And I think that the other thing that we agree on and will continue to be fleshed out in the weeks and the months to come is in regards to the role of external actors -- really, kind of a Monroe 2.0 doctrine, whereby, you know, we’re no longer worried about the 19th century European colonialism in the Western Hemisphere, but there are still external actors, that, frankly, are incompatible with a lot of the values and the things that bring the entire Western Hemisphere together, meaning -- being mostly, obviously, the Chinese and Russian involvement in the Western Hemisphere.

We truly feel that the Western Hemisphere is the hemisphere of the Americas, for the people of the Americas, and -- first and foremost, per se. So I think that's also very important.

In regards to Venezuela, just one more thing: I know there's going to be consistent -- you saw, obviously, the action on (inaudible) trading by the President. I think in the days and weeks to come, there's going to continue to be escalation towards the maximum pressure that we seek and that we’ve set out as our policy. Hopefully, we don't have to get ever to 100 percent maximum pressure, but we are all dedicated, along with our allies -- Colombia and Brazil, in particular, but also the rest of the Lima Group members -- to achieve that democratic transition and free and fair elections in Venezuela.

As a colleague in the State Department recently stated, you know, this is a -- March has turned out to be -- gave it a good name of “Maximum-pressure March” because there is -- we're moving that direction and you’re going to continue to see actions in that direction.

So with that, I'll conclude and open the line for questions.

Q Hi, this is Jeff Mason with Reuters. Two questions for you. One, can you give us just a sense of how this meeting was set for this weekend, the reason for the timing here in Florida? And secondly, you mentioned that fighting forest fires would be one of the topics that might be discussed. Can you expand on that a little bit, given the President's, sort of, skeptical views about climate change?

SENIOR ADMINISTRATION OFFICIAL: Yeah, so in regards to the first question, obviously -- so President Bolsonaro was actually also going to be in Miami because he was going to be visiting South Com on Monday. And like I said, we'll be doing the signing in D.C. (inaudible) with the America Cresce framework so President Trump decided to host him in Mar-a-Lago for a working dinner. It is what ended up being the best and most convenient way for both leaders to get together, which obviously is something that they both sought. And it goes to show -- and it's another way to magnify the importance of this North-South axis of the United States and Brazil and this historic relationship between both.

To clarify on the second question, I didn’t say anything about forest fires. I said that both countries continue to work and have been working on forest conservation, which, you know, kind of as the United States -- we recently, at the World Economic Forum, have been working on this One Trillion Trees Initiative and things of the sort. I think, obviously, forest conservation is something that is important to all of us, but it's not something that we politicize, as we've seen actors that -- from other sides -- that have sought to politicize the issue. This is something that, obviously, we all want and we all seek. And it's a topic of conversation as is kind of our wide bilateral agenda.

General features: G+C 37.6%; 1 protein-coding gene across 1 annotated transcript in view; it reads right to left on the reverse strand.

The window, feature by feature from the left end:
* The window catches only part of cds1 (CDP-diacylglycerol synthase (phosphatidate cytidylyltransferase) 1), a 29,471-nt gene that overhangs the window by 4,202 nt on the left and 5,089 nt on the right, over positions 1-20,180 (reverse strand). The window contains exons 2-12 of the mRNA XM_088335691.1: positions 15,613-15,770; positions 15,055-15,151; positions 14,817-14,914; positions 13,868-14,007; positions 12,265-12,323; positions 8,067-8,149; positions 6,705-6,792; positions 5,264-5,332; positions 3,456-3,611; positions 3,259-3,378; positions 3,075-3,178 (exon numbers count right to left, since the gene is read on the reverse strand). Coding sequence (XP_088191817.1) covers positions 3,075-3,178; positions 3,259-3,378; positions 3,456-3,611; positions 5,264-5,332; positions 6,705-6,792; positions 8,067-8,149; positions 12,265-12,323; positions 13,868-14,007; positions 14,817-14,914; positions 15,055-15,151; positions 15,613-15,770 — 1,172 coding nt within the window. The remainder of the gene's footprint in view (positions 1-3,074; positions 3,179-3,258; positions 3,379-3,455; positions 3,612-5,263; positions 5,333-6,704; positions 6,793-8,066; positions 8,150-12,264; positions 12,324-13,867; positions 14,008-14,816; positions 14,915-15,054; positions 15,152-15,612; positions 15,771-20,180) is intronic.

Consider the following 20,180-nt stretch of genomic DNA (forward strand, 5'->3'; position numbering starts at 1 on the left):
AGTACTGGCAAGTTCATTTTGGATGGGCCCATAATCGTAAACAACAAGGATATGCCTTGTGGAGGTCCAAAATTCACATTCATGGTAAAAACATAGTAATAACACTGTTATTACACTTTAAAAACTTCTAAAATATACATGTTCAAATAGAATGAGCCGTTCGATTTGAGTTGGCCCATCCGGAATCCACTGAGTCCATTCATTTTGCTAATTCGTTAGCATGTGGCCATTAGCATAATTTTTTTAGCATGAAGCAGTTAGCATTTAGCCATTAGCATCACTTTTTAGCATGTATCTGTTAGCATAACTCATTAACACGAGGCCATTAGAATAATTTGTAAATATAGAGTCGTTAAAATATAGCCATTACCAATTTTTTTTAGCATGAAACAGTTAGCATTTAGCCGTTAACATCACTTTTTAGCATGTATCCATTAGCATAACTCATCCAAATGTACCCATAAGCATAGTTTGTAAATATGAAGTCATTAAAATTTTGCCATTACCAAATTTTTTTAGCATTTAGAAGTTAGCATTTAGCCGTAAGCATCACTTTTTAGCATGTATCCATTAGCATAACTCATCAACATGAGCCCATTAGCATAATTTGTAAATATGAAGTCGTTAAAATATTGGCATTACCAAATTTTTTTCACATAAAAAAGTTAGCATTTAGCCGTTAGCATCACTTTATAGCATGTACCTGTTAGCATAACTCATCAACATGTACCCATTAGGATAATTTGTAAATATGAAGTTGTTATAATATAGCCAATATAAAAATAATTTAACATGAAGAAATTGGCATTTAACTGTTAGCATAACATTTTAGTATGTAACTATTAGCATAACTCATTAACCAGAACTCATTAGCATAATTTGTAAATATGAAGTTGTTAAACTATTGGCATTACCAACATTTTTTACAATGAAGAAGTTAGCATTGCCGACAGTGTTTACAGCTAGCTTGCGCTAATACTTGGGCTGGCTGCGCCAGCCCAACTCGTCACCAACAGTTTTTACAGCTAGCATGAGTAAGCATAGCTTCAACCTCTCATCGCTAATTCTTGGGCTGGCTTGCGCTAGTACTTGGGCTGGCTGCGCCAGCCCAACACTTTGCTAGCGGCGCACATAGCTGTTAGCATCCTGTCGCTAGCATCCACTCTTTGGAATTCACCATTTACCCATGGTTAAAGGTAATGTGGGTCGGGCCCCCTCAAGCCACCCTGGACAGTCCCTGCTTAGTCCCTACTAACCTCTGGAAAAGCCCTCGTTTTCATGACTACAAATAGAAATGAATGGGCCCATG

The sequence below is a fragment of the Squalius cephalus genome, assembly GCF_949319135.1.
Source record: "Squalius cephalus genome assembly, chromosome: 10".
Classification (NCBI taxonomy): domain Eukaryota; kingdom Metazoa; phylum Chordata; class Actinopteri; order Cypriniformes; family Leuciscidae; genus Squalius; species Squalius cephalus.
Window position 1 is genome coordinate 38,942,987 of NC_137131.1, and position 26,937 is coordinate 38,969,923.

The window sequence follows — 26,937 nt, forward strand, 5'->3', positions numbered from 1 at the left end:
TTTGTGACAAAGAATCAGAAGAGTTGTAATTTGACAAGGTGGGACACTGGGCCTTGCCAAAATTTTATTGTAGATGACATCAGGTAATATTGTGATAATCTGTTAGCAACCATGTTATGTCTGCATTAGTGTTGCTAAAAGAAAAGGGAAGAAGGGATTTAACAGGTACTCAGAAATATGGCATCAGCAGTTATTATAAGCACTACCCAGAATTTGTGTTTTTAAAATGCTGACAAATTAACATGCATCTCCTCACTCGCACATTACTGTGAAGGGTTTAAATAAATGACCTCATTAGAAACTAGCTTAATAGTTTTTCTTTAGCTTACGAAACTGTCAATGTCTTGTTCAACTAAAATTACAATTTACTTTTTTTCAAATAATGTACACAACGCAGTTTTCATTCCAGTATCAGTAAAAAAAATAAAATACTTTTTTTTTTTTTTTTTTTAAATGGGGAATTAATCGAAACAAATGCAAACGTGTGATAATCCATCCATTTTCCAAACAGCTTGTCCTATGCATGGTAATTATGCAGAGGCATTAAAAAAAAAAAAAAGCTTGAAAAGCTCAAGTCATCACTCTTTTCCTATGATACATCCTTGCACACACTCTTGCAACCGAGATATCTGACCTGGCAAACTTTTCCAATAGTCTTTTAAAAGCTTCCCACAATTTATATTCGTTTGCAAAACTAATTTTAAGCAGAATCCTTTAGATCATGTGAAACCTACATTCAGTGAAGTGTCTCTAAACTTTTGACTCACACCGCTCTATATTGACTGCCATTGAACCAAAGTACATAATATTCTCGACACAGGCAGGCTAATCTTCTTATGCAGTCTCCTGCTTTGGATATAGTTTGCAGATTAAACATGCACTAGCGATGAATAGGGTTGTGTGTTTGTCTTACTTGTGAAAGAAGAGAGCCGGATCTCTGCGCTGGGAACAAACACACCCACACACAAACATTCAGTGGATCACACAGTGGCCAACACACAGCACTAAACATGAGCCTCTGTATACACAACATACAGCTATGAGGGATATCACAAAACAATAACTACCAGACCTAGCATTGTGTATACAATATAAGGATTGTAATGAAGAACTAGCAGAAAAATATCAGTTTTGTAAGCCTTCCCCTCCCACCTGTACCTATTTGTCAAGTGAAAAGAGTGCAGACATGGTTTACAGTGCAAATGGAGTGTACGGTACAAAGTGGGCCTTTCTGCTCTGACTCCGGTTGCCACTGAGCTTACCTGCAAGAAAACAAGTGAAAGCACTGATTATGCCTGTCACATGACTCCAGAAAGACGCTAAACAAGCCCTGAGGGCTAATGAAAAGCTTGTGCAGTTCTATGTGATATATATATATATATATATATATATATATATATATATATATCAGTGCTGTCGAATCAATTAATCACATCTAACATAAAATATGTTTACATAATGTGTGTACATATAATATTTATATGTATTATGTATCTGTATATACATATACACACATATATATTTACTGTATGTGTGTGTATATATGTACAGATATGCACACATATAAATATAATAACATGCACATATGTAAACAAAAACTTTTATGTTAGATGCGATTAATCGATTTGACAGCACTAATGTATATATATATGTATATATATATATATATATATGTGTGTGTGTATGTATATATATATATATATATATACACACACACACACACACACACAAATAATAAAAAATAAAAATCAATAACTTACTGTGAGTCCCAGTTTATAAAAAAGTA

Q Hi, it's Darlene Superville from the Associated Press. I was wondering if you could just talk a little bit more about the discussion that's going to take place around Venezuela. Brazil recently pulled its remaining diplomatic corps out of Venezuela and some consular staff. So, should we be expecting any kind of announcements or proposals out of the meeting with regard to Venezuela?

SENIOR ADMINISTRATION OFFICIAL: Again, I think this meeting, just like the meeting with a President Duque last Monday, continues to highlight the importance that the Venezuela crisis has for its neighbors, has for the United States, the scale of priorities in our foreign policy and our national security whereby the President places Venezuela, and the importance of us working in conjunction, particularly the three countries, towards a solution in that regards.

So we've -- we've really prioritized, kind of, the alliance of the three countries -- being, obviously, some of the biggest -- but as well as the rest of the Lima Group partners in having joint solutions.

But the crisis continues to escalate because of Maduro's recalcitrance, because of the continued repression, and because of the continued security threat that we viewed, essentially, as a narco state. We continue to see the narcotics flows being sponsored by the Venezuelan regime coming out of Venezuela; its continued harboring of terrorists -- Colombian terrorists; and, as affects the Brazilian border, its repression of indigenous groups -- of the Pemon Indians, in particular; and the actions taking place there across -- on the border with Brazil are all of great concern to us.

So we will always work with our Colombian and Brazilian allies on a solution to this crisis. But like I said, we are going to continue maximizing pressure. I've stated in different calls on Venezuela that I think we're somewhere around -- hovering on the 60 percent of where maximum pressure can get, and we'll continue to move in one direction. However all of that can change and can change dramatically if simply we were able to have free and fair internationally observed presidential elections in Venezuela.

So we all strive for a very simple goal and obviously at these meetings, I'll continue to highlight that. But let me be clear, and the President has been very clear: He actually stated it again this week that we have a lot of plans, there's a lot of coordination that is taking place, but that the Maduro tyranny, as which is -- I'm quoting from the State of the Union -- needs to be and will be smashed and destroyed if there's not a pathway towards free and fair democratic elections in the near future -- presidential elections in near future.

Q Hi, this is (inaudible) of BBC News Brazil. And my questions are: (Inaudible) timeline for negotiating a free trade deal between Brazil and the U.S.? And what would the timeline look like from the U.S. perspective?